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82

Spell it out to the user. You don't want to leave them guessing so I would recommend you add a simple addition to your UI. Note the change of language in the search box. By saying choose location you are more or less saying "do it here", whereby now it is clear it is just one of two options.


49

Just to think outside the box I've decided to paste a radical suggestion to this, as I have called it "map-tap" problem :) Imagine if a low opacity touch gesture image appeared over the map either for a few seconds and then disappear or it would stay there, lingering like a ghost, hinting to the user what to do. When a user taps the map it would disappear. ...


20

You could de-emphasize the search field, e.g. by not showing it by default. Just say "Choose a location" in the head of the screen, and have a magnifying glass button that pops up the search field for people who want to enter an address. Something like this: Even if you don't go with this approach, you might want to adjust your text sizes and wording. ...


16

Have you considered moving the map, rather than moving the "pin"? Scrolling a map is a common action in most map applications, if you keep the reticule static and move the map underneath it, the user can target their desired position. The text in the box should update as the user scrolls. This might allow you to get away with no additional help messaging. ...


11

Since users are likely to see the entry form first, how about using the placeholder text for this? "Enter location or just pick from map ..."


9

You are probably asking this because your into implementing it as a developer. The API of the most used map, Google Maps, call these needles for "markers". I'd guess this is the most technically correct word to use. Reference: Google Maps API Markers However I guess your target audience isn't developers and in there daily life call the needles "Pins". And ...


5

If these things are strongly correlated in users' minds to geographic locations, then I would certainly try to work "location" or "point" into the name. If these are reports of incidents or conditions, and only weakly correlated to geography, you might call them "issues", "reports", "incidents", etc. All the examples you gave seem to fall more into the ...


4

You can restrict the map in a tricky way. When user goes out of the target area, the map shows in some way it's no more useful for them. This could be fading out effect, blurring and desatiration, etc., see the picture below: Another option is to create tension while dragging out of the target area. Compare this to the last slide signifier in the sliding ...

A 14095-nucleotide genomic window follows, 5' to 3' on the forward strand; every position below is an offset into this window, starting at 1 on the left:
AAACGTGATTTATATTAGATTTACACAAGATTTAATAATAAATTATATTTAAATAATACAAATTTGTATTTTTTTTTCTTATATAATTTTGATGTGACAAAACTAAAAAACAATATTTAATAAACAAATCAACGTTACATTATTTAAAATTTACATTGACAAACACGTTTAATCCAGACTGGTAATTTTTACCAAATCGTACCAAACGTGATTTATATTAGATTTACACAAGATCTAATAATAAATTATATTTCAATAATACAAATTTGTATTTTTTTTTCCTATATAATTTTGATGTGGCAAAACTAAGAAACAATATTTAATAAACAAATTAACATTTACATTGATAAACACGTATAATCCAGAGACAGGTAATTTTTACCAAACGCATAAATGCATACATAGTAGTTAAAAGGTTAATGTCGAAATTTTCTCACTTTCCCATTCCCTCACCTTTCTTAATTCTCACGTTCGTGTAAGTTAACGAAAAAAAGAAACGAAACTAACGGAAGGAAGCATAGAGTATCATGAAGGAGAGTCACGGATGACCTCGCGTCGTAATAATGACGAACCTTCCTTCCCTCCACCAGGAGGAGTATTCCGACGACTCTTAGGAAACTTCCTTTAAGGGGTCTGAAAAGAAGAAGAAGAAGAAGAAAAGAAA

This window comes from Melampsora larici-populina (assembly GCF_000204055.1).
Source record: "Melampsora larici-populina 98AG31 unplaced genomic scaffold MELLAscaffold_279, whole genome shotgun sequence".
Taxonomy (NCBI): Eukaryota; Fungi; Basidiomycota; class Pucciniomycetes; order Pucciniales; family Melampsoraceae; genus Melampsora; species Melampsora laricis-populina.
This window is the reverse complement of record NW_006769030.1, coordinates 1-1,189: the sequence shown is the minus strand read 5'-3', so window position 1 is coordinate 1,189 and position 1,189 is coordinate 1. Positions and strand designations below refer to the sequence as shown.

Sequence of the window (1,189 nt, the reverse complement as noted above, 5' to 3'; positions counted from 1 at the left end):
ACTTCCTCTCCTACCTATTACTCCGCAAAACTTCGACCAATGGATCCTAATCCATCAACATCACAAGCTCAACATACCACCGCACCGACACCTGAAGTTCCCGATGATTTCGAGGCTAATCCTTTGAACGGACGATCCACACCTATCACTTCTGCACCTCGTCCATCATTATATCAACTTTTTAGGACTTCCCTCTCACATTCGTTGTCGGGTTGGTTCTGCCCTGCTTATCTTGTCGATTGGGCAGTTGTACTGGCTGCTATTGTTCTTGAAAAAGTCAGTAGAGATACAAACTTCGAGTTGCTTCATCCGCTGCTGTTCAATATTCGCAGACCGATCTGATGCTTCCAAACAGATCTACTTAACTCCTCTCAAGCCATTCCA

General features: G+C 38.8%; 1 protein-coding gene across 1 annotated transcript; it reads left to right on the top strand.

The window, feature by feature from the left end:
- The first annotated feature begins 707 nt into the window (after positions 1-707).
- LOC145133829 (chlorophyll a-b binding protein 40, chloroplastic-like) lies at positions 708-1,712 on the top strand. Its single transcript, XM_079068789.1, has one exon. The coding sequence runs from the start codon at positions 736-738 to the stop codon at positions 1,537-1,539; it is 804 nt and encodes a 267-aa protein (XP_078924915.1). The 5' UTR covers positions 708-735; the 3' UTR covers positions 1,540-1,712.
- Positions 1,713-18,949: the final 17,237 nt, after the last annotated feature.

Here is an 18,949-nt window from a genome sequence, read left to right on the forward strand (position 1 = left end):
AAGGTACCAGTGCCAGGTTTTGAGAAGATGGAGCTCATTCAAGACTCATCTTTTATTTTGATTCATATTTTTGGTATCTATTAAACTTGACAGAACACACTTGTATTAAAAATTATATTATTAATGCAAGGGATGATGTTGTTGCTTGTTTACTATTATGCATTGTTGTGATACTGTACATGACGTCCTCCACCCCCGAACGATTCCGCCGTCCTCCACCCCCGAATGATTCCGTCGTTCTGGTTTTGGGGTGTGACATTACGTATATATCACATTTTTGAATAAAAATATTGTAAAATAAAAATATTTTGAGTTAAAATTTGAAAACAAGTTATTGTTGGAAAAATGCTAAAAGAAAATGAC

3

Before we can come up with sensible UI. We need to examine the 3 use cases. Are they truly 3 completely independent use cases, or 3 "subtype" of the same use case: "Show me the shortest route to X"? The first 2 cases are easier to understand. From my current location (I'm assuming the system already knows where I am) goto the closest X. Where X can be a ...


3

Googles implementation is nice - the icons are actually a see through window of what will happen when pressed. The satellite image in the Earth box shows the actual satellite image of that square. When clicking Earth, the icon turns into a Map icon, showing the map in that square. http://www.fastcodesign.com/3027177/behind-google-maps-new-design Further ...


3

The obvious answer is to render the elephants standing on the turtle's back, but there are other options. Having the map snap back to fit to the edge on zoom out could be confusing, as the user will expect the zoom at the edge to behave in the same way as zoom in the middle. You could however make the map slowly drift back to fill the empty space. A ...


3

Coming from a cartography background, I agree with you in a sense. Some of those maps are useless, however some are quite useful. Let's take a look at a couple examples. The first is something like you describe like on the Yelp website when you search. The link provided takes you to a search I did searching for Taco places in NYC and as you can see, this ...


3

The problem with DT definitions is that if you ask two practitioners to define DT you'll get four different answers — see this discussion on the DT LinkedIn group for example ;-) That said, since the IDEO and d.school approaches to DT have lot of the same folk involved, I'd say that these two are mostly describing the same process with different words. ...


2

Pros: Your design would be intuitive if it had manual search built in. Here is one very typical use case: I am searching for things around a location that I will be at later. I'm not familiar with what the location looks like on a map. I don't know what part of town it is in, but I know the cross streets. Cons: more coding hours. Verdict: Build the ...


2

Firstly with Google Maps there are two routes to a location search box browse map If an location information is always displayed same place regardless of the route used to find it this is a UX win in terms of Consistency heuristic. Secondly note that in Google maps the linear menu changes. This means that a radial menu would alter. And thus any ...